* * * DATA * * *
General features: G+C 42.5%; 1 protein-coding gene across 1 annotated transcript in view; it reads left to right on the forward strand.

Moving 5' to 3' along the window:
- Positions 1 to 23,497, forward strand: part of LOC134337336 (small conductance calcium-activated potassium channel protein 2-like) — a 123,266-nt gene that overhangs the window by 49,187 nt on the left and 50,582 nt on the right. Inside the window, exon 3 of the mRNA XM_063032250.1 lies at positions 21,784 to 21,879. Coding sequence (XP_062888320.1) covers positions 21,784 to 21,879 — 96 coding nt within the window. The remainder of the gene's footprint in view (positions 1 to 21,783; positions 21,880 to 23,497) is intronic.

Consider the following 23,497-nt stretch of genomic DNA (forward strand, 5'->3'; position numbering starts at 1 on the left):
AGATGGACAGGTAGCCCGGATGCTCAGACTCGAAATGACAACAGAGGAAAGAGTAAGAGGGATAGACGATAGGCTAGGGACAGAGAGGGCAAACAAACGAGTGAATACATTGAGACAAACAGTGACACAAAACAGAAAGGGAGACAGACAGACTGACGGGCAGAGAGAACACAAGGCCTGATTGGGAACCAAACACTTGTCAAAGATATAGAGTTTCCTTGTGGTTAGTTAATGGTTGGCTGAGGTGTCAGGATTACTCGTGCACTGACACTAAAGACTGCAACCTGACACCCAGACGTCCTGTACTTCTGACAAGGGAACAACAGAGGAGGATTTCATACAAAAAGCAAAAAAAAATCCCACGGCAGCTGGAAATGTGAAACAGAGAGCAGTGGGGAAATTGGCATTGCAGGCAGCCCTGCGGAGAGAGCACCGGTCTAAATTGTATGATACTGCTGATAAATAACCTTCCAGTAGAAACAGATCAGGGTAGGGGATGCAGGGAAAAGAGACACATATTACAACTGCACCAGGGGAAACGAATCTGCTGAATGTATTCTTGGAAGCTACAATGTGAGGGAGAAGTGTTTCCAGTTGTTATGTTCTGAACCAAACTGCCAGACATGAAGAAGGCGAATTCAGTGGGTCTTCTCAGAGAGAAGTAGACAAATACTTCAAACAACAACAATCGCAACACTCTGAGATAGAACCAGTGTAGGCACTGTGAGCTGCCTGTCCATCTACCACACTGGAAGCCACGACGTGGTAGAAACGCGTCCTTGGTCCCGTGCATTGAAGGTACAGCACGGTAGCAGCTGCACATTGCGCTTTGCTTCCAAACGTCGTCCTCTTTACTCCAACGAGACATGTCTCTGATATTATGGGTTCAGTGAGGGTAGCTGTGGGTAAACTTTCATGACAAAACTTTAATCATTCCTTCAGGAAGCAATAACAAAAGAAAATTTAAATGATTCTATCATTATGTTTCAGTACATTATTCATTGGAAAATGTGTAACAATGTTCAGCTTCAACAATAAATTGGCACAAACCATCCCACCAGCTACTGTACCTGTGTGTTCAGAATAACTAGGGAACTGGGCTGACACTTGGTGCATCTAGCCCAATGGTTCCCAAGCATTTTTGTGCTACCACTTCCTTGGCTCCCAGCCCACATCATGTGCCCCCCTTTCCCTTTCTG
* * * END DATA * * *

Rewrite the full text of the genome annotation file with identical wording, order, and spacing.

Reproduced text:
General features: G+C 42.5%; 1 protein-coding gene across 1 annotated transcript in view; it reads left to right on the forward strand.

Moving 5' to 3' along the window:
- Positions 1 to 23,497, forward strand: part of LOC134337336 (small conductance calcium-activated potassium channel protein 2-like) — a 123,266-nt gene that overhangs the window by 49,187 nt on the left and 50,582 nt on the right. Inside the window, exon 3 of the mRNA XM_063032250.1 lies at positions 21,784 to 21,879. Coding sequence (XP_062888320.1) covers positions 21,784 to 21,879 — 96 coding nt within the window. The remainder of the gene's footprint in view (positions 1 to 21,783; positions 21,880 to 23,497) is intronic.

Consider the following 23,497-nt stretch of genomic DNA (forward strand, 5'->3'; position numbering starts at 1 on the left):
AGATGGACAGGTAGCCCGGATGCTCAGACTCGAAATGACAACAGAGGAAAGAGTAAGAGGGATAGACGATAGGCTAGGGACAGAGAGGGCAAACAAACGAGTGAATACATTGAGACAAACAGTGACACAAAACAGAAAGGGAGACAGACAGACTGACGGGCAGAGAGAACACAAGGCCTGATTGGGAACCAAACACTTGTCAAAGATATAGAGTTTCCTTGTGGTTAGTTAATGGTTGGCTGAGGTGTCAGGATTACTCGTGCACTGACACTAAAGACTGCAACCTGACACCCAGACGTCCTGTACTTCTGACAAGGGAACAACAGAGGAGGATTTCATACAAAAAGCAAAAAAAAATCCCACGGCAGCTGGAAATGTGAAACAGAGAGCAGTGGGGAAATTGGCATTGCAGGCAGCCCTGCGGAGAGAGCACCGGTCTAAATTGTATGATACTGCTGATAAATAACCTTCCAGTAGAAACAGATCAGGGTAGGGGATGCAGGGAAAAGAGACACATATTACAACTGCACCAGGGGAAACGAATCTGCTGAATGTATTCTTGGAAGCTACAATGTGAGGGAGAAGTGTTTCCAGTTGTTATGTTCTGAACCAAACTGCCAGACATGAAGAAGGCGAATTCAGTGGGTCTTCTCAGAGAGAAGTAGACAAATACTTCAAACAACAACAATCGCAACACTCTGAGATAGAACCAGTGTAGGCACTGTGAGCTGCCTGTCCATCTACCACACTGGAAGCCACGACGTGGTAGAAACGCGTCCTTGGTCCCGTGCATTGAAGGTACAGCACGGTAGCAGCTGCACATTGCGCTTTGCTTCCAAACGTCGTCCTCTTTACTCCAACGAGACATGTCTCTGATATTATGGGTTCAGTGAGGGTAGCTGTGGGTAAACTTTCATGACAAAACTTTAATCATTCCTTCAGGAAGCAATAACAAAAGAAAATTTAAATGATTCTATCATTATGTTTCAGTACATTATTCATTGGAAAATGTGTAACAATGTTCAGCTTCAACAATAAATTGGCACAAACCATCCCACCAGCTACTGTACCTGTGTGTTCAGAATAACTAGGGAACTGGGCTGACACTTGGTGCATCTAGCCCAATGGTTCCCAAGCATTTTTGTGCTACCACTTCCTTGGCTCCCAGCCCACATCATGTGCCCCCCTTTCCCTTTCTG